A Critique of the Nature article that says a PhD isn’t for Everyone

Oh lord. A Nature story is going viral on my twitter, “Teach undergraduates that doing a PhD will require them to embrace failure.” The piece is about how not all students are a good fit for a PhD. Agreed. But the tweet that Nature put out was this one sentence excerpt:

“The two most common causes of hardship in PhD students are an inability to accept failure and choosing this career path for the prestige, rather than out of any real interest in research.” ~Irini Topalidou, Nature (18 Oct 2018)

No wonder people are pissed. Graduate students face so many, much more prevalent challenges, and more universal problems, including mental health, having to pick a new topic, financial stress, hazing, imposter syndrome, no work-life balance, isolation, and the list goes on. The “inability to accept failure” and “choosing this career path” wrongly aren’t in the top 10. I doubt they’d even rank among the top 20.

But. When you look past the tweet, there is something in the article worth discussing.

What the Nature Article Gets Right

What Nature tweeted wasn’t the article’s premise. The article’s thrust is that there is a real need to provide more instructions about and require those considering graduate work to research career outcomes, challenges, and strongly consider whether a PhD really is right for them.

I agree. Every student – in every undergraduate major and grad program – needs more support and training in career options, how to research careers, and how to build a thriving career. No arguments there.

Some Things the Nature Article Gets Wrong

But there’s tons of other things the Nature article gets wrong. Here are my top 4.

Why People Choose the PhD

The author says that one of the reasons students choose a PhD path is for the prestige. I disagree. There are all kinds of reasons people choose to do a PhD. Some of them, maybe it is the prestige. But for most academics I work with it’s some mix of the following:

  • curiosity about the academic subject
  • wanting to learn more
  • being unsure of what to do, so doing grad school as a means of delaying career decisions
  • familial / cultural / social expectations that they *should* go to grad school or do a career that requires it
  • because they have looked at what jobs are out there and know they need at least a Master’s degree to stay competitive

And here’s the thing: none of those are bad or wrong reasons. Period.

That Career Instruction Will Reduce PhD Numbers

Even if schools pursued the article’s suggestion to train undergraduates in “the realities of doing a PhD,” it’s one thing to offer instruction in something and quite another to assume that students will take that information and opt out of a given path.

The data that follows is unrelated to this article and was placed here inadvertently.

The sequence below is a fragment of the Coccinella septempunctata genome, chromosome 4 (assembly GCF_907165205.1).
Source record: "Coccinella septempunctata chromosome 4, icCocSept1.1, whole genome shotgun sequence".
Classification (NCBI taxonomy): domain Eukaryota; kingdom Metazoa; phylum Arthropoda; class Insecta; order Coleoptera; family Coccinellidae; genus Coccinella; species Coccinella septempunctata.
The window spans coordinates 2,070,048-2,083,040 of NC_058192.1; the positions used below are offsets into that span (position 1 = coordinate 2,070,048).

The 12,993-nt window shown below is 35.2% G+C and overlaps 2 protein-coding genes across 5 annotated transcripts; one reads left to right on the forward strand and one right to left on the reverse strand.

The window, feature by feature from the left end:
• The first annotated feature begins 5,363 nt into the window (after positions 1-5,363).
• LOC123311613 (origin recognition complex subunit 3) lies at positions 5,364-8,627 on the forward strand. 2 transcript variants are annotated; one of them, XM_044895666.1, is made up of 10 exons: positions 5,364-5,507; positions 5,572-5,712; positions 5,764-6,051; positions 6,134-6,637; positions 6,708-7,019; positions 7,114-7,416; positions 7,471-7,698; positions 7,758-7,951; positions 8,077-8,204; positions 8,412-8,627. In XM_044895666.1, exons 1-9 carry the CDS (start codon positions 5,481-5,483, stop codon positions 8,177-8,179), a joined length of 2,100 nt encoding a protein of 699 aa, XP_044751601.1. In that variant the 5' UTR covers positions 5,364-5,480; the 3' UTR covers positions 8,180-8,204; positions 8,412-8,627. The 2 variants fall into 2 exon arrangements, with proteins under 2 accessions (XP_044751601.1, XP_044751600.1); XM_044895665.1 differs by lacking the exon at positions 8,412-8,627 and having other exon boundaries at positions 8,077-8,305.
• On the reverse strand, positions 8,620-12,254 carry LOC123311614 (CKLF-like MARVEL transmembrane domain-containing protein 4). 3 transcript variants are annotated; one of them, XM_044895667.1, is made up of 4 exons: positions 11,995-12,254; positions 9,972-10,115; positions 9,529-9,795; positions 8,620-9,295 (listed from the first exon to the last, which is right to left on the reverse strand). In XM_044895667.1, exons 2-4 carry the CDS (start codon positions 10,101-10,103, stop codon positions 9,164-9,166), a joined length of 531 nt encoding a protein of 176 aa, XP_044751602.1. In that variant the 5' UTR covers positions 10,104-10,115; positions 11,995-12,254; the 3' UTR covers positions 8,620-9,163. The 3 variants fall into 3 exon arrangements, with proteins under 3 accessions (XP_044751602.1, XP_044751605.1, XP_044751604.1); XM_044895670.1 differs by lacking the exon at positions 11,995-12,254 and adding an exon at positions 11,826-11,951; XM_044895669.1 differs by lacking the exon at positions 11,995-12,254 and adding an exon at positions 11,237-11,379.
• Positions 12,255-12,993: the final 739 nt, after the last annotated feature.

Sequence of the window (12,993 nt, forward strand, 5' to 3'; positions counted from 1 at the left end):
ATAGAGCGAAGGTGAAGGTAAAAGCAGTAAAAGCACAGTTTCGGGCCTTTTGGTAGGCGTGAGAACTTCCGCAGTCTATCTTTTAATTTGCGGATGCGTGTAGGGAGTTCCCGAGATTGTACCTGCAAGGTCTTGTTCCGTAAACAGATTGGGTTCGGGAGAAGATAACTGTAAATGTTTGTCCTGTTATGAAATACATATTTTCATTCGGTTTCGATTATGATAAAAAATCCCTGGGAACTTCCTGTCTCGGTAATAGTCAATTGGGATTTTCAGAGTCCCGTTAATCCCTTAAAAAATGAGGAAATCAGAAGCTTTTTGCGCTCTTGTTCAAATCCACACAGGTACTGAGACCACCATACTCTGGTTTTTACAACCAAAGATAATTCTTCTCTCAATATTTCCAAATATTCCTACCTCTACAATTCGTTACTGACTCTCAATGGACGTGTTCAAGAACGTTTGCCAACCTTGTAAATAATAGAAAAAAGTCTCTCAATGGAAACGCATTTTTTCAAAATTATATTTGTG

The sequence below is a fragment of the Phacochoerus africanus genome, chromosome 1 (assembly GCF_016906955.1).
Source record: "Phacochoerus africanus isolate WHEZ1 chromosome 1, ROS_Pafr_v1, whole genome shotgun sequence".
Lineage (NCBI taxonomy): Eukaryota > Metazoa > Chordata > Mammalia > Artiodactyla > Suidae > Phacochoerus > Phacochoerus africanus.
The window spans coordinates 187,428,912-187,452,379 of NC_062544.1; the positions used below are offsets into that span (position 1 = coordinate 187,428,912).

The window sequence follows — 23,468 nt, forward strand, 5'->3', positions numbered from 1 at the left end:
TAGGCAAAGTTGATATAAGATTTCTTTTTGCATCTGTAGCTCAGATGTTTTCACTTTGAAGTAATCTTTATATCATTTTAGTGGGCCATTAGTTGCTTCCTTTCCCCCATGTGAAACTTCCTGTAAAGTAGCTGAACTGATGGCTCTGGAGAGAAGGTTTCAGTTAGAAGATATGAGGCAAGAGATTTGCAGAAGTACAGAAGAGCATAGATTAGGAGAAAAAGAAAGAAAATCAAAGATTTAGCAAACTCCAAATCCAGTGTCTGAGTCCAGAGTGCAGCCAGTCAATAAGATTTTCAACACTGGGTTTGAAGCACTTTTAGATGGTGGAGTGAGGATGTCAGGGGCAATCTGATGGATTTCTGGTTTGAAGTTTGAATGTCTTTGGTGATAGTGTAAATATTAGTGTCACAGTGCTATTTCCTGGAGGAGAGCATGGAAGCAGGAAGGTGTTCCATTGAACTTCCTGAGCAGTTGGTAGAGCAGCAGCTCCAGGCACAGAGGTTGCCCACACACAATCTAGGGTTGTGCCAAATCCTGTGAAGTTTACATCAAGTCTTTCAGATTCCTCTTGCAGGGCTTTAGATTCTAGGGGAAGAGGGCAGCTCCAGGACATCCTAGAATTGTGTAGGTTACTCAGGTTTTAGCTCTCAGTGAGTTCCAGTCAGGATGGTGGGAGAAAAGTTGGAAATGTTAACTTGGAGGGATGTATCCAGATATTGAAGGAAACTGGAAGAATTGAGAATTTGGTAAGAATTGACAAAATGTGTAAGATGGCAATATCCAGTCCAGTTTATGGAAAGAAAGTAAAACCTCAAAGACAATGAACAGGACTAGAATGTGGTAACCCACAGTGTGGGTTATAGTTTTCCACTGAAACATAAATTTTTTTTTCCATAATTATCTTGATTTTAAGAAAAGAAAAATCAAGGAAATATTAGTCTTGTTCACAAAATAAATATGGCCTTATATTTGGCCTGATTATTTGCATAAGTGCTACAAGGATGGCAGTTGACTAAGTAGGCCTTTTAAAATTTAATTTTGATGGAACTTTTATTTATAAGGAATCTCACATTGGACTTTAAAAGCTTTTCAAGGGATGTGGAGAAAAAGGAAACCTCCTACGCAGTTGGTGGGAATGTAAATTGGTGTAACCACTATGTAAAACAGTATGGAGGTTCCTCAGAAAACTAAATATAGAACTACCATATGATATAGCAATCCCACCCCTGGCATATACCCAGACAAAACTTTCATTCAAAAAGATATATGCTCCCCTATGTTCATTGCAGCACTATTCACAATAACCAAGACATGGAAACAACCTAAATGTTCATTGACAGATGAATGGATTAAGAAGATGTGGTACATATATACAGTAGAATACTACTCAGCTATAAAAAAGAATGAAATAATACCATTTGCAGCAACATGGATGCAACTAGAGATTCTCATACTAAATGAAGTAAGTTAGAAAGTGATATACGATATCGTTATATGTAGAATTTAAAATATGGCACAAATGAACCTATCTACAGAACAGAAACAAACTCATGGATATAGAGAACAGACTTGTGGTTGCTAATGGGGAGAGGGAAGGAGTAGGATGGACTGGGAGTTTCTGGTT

Some will. Some won’t.

While I support offering more career coaching and career planning instruction to all undergraduate and graduate students, even those who do that work, it often boils down to a very personal decision that lies at the intersection of risk tolerance, need, and desire. Take me, for instance. I KNEW already when I applied to grad programs in Museum Studies that my career prospects were not good. Competition is fierce. The market is supersaturated with qualified folks. The pay is terrible. Jobs are few and far between. And yet I STILL chose to accept those obstacles and pursue my path anyway.

That Career Instruction Would Stay Relevant / Current

Given that rate at which higher ed is evolving, there is no reason to expect that the instruction offered undergraduates in career outcomes for PhDs in their field will be current or applicable 3 to 11 years from then, the time it will take them to finish a PhD.

Especially as graduate programs are grappling with and adapting to calls for change. They can no longer skate by without offering more responsive and flexible curricula in the face of the alt-ac career realities that 80%+ of their graduate students will NOT end up as tenure-track faculty.

Any career instruction offered to undergraduates is likely to be stale by the time they are mid-way through any PhD program. Sure, it would still give them career planning and outcome research skills…which presumably they would continue to apply as they worry about their job prospects.

Some would choose to drop out at that point as they did research on job prospects. And some would fall prey to the sunk cost fallacy.

Who Owns This Responsibility

The final thing that the article gets wrong is who needs to take responsibility for developing solutions.

The author implies that undergrad programs need “to offer tutorials to raise awareness of the realities of doing a PhD.” That it is the duty of educators to “fully impart” the realities of doing a PhD. That Principal Investigators “should help them understand the demands and expectations of postgraduate research.” And that “students [themselves] should be encouraged to learn about the challenges of graduate school from their peers and professors.”

Okay, sure, all of those can be avenues to helping teach prospective graduate students of the realities and challenges they will face. But really? Nothing about graduate programs themselves? At a time when graduate school enrollment is up, in large part as undergraduates try to get a leg up on their competition by getting a higher degree to improve job prospects? When graduate schools are increasing program offerings to attract more students to offset the cuts to undergraduate funding? And when graduate students are carrying more and more debt? And when graduate students are increasingly vocal about the need for greater career outcome transparency and scholarly associations are advising that universities consider restricting admissions?

The onus is not on individual students (or even individual faculty) to solve the systemic problems of a jobs crisis and oversaturation of the labor market.